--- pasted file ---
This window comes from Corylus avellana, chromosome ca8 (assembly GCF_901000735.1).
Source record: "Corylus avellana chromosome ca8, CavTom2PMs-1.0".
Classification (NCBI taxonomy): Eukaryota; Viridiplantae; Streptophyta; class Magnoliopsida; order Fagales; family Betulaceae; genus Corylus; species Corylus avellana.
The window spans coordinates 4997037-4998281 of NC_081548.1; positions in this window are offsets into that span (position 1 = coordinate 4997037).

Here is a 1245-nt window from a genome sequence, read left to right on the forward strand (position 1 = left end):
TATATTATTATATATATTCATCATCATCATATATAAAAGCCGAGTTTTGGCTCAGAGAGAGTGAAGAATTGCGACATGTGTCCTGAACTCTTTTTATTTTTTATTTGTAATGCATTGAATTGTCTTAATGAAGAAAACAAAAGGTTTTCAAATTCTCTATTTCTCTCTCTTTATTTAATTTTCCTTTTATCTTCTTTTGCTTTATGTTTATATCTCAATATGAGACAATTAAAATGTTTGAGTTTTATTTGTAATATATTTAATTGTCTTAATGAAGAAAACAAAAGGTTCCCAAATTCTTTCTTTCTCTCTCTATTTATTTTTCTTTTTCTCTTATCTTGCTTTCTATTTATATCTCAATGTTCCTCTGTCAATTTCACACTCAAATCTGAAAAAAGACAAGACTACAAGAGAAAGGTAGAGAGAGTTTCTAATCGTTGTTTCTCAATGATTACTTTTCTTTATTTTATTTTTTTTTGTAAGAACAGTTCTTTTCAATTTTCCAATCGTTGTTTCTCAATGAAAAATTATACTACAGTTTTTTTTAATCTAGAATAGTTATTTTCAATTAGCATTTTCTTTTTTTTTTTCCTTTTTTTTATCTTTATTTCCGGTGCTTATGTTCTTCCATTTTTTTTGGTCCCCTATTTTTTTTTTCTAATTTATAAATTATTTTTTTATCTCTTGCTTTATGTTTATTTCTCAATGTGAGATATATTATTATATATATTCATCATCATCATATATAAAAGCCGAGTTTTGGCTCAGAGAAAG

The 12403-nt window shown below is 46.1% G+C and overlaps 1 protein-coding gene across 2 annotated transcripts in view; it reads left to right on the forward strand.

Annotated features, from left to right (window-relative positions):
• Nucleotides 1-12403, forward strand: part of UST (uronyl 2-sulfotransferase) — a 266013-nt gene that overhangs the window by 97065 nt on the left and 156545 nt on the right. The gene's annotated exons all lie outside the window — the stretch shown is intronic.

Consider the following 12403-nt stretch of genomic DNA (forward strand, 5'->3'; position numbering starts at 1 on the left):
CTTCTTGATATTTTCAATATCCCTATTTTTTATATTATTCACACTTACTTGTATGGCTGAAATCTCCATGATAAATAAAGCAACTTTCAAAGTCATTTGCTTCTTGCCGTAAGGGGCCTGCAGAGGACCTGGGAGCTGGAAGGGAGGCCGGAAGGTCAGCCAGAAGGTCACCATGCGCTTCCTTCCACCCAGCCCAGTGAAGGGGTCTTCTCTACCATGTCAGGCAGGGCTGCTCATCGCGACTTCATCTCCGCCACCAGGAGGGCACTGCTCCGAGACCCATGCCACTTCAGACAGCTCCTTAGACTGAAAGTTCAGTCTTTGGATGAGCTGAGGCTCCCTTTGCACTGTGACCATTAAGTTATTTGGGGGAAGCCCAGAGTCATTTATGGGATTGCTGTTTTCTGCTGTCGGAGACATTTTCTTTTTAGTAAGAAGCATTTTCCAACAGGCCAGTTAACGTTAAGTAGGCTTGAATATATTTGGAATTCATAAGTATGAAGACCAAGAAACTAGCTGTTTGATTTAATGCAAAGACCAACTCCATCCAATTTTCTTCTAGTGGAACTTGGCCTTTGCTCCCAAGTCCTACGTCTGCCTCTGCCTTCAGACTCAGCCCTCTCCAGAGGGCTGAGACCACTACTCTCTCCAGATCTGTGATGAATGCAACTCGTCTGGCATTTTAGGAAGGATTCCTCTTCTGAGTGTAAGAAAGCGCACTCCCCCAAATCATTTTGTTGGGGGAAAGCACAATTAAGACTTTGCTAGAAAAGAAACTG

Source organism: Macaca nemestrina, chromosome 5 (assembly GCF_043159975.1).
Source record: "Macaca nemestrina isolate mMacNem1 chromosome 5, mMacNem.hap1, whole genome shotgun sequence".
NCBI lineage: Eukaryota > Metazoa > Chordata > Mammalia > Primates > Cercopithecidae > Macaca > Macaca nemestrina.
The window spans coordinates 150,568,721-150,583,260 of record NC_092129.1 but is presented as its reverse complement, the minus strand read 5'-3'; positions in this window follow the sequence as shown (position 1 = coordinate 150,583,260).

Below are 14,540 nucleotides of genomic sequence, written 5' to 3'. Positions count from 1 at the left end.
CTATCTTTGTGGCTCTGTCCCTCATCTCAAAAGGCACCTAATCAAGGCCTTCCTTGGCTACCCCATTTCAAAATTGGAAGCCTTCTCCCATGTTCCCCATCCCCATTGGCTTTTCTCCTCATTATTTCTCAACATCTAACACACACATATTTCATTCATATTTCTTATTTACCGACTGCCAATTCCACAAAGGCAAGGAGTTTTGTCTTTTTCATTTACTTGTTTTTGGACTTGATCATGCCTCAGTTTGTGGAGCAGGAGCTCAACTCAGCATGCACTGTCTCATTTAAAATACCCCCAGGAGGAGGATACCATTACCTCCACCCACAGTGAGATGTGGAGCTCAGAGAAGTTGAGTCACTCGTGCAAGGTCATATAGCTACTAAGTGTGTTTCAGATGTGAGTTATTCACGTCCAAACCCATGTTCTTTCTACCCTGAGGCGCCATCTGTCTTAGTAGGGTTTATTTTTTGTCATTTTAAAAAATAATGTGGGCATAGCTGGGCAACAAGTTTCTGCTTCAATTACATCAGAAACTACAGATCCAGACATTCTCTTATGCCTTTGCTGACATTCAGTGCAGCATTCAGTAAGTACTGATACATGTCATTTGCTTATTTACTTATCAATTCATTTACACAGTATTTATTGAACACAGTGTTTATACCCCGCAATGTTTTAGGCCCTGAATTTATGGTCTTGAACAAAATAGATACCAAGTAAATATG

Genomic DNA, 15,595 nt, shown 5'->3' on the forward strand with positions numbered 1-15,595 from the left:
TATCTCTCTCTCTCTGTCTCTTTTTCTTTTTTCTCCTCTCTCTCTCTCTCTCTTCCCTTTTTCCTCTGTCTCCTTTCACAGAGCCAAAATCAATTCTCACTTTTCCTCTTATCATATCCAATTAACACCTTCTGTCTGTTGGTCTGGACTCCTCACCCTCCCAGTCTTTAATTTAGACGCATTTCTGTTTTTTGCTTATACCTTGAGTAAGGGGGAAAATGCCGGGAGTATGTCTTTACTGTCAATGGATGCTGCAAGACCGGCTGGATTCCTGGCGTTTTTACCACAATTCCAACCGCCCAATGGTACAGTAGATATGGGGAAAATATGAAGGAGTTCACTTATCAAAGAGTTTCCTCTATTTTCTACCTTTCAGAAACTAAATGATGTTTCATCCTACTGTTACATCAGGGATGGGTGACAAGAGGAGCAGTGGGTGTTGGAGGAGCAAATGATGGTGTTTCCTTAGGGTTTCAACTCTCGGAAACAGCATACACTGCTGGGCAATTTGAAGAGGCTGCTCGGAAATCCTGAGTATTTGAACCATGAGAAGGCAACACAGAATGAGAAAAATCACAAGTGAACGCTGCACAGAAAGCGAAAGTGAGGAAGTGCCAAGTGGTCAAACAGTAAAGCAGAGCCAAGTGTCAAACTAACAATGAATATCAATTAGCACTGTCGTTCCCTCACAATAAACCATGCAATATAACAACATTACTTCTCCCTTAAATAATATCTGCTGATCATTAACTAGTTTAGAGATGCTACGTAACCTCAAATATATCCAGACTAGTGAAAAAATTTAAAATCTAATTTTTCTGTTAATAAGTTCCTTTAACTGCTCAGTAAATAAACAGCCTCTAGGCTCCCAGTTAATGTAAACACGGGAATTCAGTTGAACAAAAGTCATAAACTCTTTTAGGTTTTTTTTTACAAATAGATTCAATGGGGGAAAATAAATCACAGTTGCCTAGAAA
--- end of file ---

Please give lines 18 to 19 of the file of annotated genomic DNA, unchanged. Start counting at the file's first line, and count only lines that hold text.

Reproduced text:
Genomic DNA, 15,595 nt, shown 5'->3' on the forward strand with positions numbered 1-15,595 from the left:
TATCTCTCTCTCTCTGTCTCTTTTTCTTTTTTCTCCTCTCTCTCTCTCTCTCTTCCCTTTTTCCTCTGTCTCCTTTCACAGAGCCAAAATCAATTCTCACTTTTCCTCTTATCATATCCAATTAACACCTTCTGTCTGTTGGTCTGGACTCCTCACCCTCCCAGTCTTTAATTTAGACGCATTTCTGTTTTTTGCTTATACCTTGAGTAAGGGGGAAAATGCCGGGAGTATGTCTTTACTGTCAATGGATGCTGCAAGACCGGCTGGATTCCTGGCGTTTTTACCACAATTCCAACCGCCCAATGGTACAGTAGATATGGGGAAAATATGAAGGAGTTCACTTATCAAAGAGTTTCCTCTATTTTCTACCTTTCAGAAACTAAATGATGTTTCATCCTACTGTTACATCAGGGATGGGTGACAAGAGGAGCAGTGGGTGTTGGAGGAGCAAATGATGGTGTTTCCTTAGGGTTTCAACTCTCGGAAACAGCATACACTGCTGGGCAATTTGAAGAGGCTGCTCGGAAATCCTGAGTATTTGAACCATGAGAAGGCAACACAGAATGAGAAAAATCACAAGTGAACGCTGCACAGAAAGCGAAAGTGAGGAAGTGCCAAGTGGTCAAACAGTAAAGCAGAGCCAAGTGTCAAACTAACAATGAATATCAATTAGCACTGTCGTTCCCTCACAATAAACCATGCAATATAACAACATTACTTCTCCCTTAAATAATATCTGCTGATCATTAACTAGTTTAGAGATGCTACGTAACCTCAAATATATCCAGACTAGTGAAAAAATTTAAAATCTAATTTTTCTGTTAATAAGTTCCTTTAACTGCTCAGTAAATAAACAGCCTCTAGGCTCCCAGTTAATGTAAACACGGGAATTCAGTTGAACAAAAGTCATAAACTCTTTTAGGTTTTTTTTTACAAATAGATTCAATGGGGGAAAATAAATCACAGTTGCCTAGAAA